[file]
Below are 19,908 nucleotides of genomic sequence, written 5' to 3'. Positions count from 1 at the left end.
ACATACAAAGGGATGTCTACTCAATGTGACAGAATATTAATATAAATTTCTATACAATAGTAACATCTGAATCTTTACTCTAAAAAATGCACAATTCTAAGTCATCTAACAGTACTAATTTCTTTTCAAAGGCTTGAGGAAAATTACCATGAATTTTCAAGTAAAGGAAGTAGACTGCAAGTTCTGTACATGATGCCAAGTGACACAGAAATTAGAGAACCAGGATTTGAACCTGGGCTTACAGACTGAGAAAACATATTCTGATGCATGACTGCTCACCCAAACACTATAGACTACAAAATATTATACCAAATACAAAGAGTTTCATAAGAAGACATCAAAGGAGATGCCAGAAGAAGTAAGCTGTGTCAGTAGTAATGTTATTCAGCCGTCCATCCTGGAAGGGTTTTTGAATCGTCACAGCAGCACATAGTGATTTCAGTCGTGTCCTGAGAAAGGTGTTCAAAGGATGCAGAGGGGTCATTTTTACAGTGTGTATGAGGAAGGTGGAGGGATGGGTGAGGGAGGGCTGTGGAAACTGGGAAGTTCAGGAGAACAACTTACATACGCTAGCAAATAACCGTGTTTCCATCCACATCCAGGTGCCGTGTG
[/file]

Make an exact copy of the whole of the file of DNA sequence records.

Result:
Below are 19,908 nucleotides of genomic sequence, written 5' to 3'. Positions count from 1 at the left end.
ACATACAAAGGGATGTCTACTCAATGTGACAGAATATTAATATAAATTTCTATACAATAGTAACATCTGAATCTTTACTCTAAAAAATGCACAATTCTAAGTCATCTAACAGTACTAATTTCTTTTCAAAGGCTTGAGGAAAATTACCATGAATTTTCAAGTAAAGGAAGTAGACTGCAAGTTCTGTACATGATGCCAAGTGACACAGAAATTAGAGAACCAGGATTTGAACCTGGGCTTACAGACTGAGAAAACATATTCTGATGCATGACTGCTCACCCAAACACTATAGACTACAAAATATTATACCAAATACAAAGAGTTTCATAAGAAGACATCAAAGGAGATGCCAGAAGAAGTAAGCTGTGTCAGTAGTAATGTTATTCAGCCGTCCATCCTGGAAGGGTTTTTGAATCGTCACAGCAGCACATAGTGATTTCAGTCGTGTCCTGAGAAAGGTGTTCAAAGGATGCAGAGGGGTCATTTTTACAGTGTGTATGAGGAAGGTGGAGGGATGGGTGAGGGAGGGCTGTGGAAACTGGGAAGTTCAGGAGAACAACTTACATACGCTAGCAAATAACCGTGTTTCCATCCACATCCAGGTGCCGTGTG